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The Cognac region is located on the west coast of France, about 100 km north of Bordeaux. It’s the second largest wine producing region in France.

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The primary grape grown is Ugni Blanc, which makes up about 98% of all Cognac production. After the wine is fermented, it must be double distilled in copper pot stills, known locally as Charentais stills. This double distillation method began in the mid-17th century in order to differentiate the spirit from other local brandies.

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After distillation, the eau-de-vie must be aged in oak barrels for at least two years to legally be called Cognac. Using wood from the Limousin forest is most common, but Tronçais oak is also used, among others. The aging classifications for Cognac are VS (at least two years old), VSOP (at least four years old), XO (at least 10 years old), and XXO (at least 14 years old).

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Located in south central France close to the boarder of Spain, Armagnac is usually considered the more rustic cousin of Cognac. However, a document from 1310 CE shows that Armagnac was being produced, making it over 700 years old and 150 years older than Cognac.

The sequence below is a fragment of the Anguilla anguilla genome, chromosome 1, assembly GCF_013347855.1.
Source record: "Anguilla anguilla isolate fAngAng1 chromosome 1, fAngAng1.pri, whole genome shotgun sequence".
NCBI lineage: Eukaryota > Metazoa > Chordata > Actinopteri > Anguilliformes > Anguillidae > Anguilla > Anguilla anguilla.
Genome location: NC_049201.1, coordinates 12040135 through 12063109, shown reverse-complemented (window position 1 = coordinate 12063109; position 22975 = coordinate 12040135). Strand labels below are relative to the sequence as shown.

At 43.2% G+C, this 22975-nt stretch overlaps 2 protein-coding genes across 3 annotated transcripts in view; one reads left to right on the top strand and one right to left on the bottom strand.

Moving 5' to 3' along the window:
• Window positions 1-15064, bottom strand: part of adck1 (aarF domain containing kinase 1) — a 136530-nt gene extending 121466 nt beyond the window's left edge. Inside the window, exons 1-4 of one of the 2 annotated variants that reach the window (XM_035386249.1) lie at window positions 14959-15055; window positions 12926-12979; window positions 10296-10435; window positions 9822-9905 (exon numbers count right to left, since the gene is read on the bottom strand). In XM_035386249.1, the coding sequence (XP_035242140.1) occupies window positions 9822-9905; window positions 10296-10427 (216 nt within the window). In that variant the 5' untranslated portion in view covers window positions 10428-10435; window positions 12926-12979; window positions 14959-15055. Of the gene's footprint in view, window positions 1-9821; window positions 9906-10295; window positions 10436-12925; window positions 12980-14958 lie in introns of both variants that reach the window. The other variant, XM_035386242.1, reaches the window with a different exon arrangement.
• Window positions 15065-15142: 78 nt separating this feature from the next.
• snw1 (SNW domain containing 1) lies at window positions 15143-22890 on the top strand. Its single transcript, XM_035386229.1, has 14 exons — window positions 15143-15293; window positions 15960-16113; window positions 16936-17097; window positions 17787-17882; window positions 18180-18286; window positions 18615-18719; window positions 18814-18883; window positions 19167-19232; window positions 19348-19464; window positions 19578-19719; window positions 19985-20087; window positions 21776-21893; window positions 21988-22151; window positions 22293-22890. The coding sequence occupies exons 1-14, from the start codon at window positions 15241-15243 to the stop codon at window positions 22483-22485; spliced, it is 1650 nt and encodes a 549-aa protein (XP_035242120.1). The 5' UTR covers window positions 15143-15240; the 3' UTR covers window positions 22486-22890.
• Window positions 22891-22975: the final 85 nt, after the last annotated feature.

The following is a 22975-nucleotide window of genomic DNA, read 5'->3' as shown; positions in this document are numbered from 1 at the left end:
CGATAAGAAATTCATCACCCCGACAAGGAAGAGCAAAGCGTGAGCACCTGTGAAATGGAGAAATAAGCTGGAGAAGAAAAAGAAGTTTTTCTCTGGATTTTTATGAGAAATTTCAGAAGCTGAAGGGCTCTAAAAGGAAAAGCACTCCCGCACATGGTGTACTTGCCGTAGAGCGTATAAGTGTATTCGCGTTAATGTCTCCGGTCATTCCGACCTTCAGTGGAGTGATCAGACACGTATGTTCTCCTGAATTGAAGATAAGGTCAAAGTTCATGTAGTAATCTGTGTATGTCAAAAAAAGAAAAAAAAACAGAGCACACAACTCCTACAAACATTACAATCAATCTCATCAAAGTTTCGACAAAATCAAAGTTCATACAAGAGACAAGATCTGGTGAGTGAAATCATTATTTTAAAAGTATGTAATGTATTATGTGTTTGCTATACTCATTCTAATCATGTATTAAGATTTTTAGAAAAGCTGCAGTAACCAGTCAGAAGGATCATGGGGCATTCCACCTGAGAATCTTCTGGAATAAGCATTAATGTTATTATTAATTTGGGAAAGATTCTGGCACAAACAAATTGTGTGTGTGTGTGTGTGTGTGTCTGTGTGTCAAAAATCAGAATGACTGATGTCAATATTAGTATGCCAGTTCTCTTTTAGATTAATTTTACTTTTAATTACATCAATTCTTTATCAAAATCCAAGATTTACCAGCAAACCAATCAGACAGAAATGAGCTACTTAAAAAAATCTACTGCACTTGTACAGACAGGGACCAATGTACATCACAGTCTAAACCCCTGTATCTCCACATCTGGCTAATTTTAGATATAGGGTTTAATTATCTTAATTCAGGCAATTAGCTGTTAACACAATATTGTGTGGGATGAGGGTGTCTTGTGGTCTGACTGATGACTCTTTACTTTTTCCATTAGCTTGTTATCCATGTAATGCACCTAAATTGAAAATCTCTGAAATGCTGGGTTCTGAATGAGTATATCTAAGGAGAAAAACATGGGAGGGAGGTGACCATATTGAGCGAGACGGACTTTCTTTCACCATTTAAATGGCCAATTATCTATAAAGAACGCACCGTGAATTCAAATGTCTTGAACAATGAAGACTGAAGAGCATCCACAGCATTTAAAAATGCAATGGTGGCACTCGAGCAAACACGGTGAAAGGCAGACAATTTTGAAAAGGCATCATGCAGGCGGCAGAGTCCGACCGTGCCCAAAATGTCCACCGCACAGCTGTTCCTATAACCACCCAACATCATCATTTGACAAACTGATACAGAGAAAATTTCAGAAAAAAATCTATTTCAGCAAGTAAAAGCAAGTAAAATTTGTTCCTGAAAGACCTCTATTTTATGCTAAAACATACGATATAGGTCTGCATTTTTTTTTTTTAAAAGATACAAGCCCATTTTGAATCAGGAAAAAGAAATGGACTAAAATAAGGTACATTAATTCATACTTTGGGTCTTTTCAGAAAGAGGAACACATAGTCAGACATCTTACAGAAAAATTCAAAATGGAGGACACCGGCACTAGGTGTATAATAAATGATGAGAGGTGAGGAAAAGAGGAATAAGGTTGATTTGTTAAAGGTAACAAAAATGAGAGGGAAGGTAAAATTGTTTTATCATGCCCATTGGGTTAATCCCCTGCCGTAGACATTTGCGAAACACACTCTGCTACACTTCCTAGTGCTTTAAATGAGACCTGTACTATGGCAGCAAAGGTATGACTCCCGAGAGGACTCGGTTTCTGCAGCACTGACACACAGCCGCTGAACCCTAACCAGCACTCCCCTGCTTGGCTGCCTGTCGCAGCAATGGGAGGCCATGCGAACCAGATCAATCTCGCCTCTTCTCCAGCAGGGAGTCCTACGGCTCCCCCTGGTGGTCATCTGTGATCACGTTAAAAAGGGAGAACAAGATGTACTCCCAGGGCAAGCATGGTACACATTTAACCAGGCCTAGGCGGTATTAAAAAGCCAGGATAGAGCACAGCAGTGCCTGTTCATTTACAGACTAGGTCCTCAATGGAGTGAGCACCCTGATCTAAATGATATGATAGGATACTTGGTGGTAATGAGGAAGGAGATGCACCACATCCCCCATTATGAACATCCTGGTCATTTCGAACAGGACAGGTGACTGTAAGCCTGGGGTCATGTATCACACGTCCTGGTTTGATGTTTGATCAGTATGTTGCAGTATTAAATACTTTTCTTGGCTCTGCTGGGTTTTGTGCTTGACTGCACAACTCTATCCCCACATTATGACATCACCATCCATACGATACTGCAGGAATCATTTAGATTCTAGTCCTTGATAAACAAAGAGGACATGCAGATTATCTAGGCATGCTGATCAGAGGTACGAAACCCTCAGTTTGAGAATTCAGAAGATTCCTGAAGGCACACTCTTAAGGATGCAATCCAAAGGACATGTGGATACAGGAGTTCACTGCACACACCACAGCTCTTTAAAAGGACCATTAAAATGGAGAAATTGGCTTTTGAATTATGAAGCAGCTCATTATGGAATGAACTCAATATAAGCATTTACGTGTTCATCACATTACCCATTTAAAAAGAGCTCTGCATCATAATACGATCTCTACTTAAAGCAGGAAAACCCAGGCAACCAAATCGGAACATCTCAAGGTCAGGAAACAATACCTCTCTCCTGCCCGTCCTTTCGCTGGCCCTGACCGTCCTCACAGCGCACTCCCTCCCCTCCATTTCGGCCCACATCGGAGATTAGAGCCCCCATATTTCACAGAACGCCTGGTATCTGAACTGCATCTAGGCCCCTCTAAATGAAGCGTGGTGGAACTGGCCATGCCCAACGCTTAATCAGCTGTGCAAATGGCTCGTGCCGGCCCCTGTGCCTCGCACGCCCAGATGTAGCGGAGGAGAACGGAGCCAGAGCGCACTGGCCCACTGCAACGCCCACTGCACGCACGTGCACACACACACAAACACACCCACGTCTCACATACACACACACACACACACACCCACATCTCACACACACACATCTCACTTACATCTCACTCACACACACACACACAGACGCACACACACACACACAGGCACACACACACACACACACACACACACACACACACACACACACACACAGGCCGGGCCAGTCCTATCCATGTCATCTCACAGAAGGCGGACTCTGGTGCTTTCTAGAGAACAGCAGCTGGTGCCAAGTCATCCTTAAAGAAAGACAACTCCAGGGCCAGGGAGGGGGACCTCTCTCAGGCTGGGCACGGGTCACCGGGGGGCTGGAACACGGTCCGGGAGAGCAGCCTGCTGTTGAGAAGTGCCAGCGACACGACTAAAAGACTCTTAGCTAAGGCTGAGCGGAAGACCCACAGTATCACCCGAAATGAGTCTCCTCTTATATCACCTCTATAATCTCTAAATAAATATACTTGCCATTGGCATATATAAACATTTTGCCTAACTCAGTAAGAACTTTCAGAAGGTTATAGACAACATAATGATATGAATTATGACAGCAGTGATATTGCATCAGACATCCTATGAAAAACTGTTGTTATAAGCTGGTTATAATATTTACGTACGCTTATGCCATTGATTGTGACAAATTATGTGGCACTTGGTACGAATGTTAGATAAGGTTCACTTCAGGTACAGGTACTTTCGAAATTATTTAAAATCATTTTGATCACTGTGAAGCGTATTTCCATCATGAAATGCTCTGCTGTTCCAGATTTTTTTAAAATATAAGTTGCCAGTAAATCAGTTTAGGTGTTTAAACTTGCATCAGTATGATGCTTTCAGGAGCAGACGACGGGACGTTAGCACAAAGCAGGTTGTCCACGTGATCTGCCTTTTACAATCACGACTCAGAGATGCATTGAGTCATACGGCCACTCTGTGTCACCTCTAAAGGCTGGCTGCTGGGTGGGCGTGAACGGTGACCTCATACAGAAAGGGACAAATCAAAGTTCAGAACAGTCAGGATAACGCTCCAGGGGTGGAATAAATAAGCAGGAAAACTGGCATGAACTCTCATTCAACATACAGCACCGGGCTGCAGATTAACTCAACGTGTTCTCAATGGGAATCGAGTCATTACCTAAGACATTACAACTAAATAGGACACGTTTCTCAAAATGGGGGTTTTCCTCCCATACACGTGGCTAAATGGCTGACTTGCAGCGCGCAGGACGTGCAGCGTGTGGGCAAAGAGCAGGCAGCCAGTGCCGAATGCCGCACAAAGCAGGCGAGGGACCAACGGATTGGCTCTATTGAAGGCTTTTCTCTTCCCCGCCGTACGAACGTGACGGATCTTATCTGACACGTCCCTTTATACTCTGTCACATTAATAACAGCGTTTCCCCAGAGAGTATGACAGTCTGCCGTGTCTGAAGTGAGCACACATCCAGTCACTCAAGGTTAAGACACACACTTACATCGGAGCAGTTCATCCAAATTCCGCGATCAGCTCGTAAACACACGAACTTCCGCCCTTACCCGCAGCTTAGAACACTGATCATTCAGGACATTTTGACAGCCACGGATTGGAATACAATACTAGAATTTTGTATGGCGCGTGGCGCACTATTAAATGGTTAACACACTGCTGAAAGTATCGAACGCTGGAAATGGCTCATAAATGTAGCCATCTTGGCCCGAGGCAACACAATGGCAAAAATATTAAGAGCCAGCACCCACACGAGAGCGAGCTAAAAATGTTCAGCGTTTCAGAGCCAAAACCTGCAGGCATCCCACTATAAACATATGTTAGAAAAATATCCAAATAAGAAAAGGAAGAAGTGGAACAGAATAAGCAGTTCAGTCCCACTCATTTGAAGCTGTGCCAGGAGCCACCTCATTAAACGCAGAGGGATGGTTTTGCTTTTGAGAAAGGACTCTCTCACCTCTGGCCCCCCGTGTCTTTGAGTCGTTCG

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Ugni Blanc and Baco Blanc 22A are the most widely used grapes. Only one distillation is required. Pot stills are allowed, but most producers use small continuous column stills.

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The aging of the eau-de-vie is usually done in either Limousin or Tronçais oak, but some producers use the traditional black oak from Gascon. The age classifications are mostly in line with Cognac expect that a VS can be aged for one year and there’s no XXO category.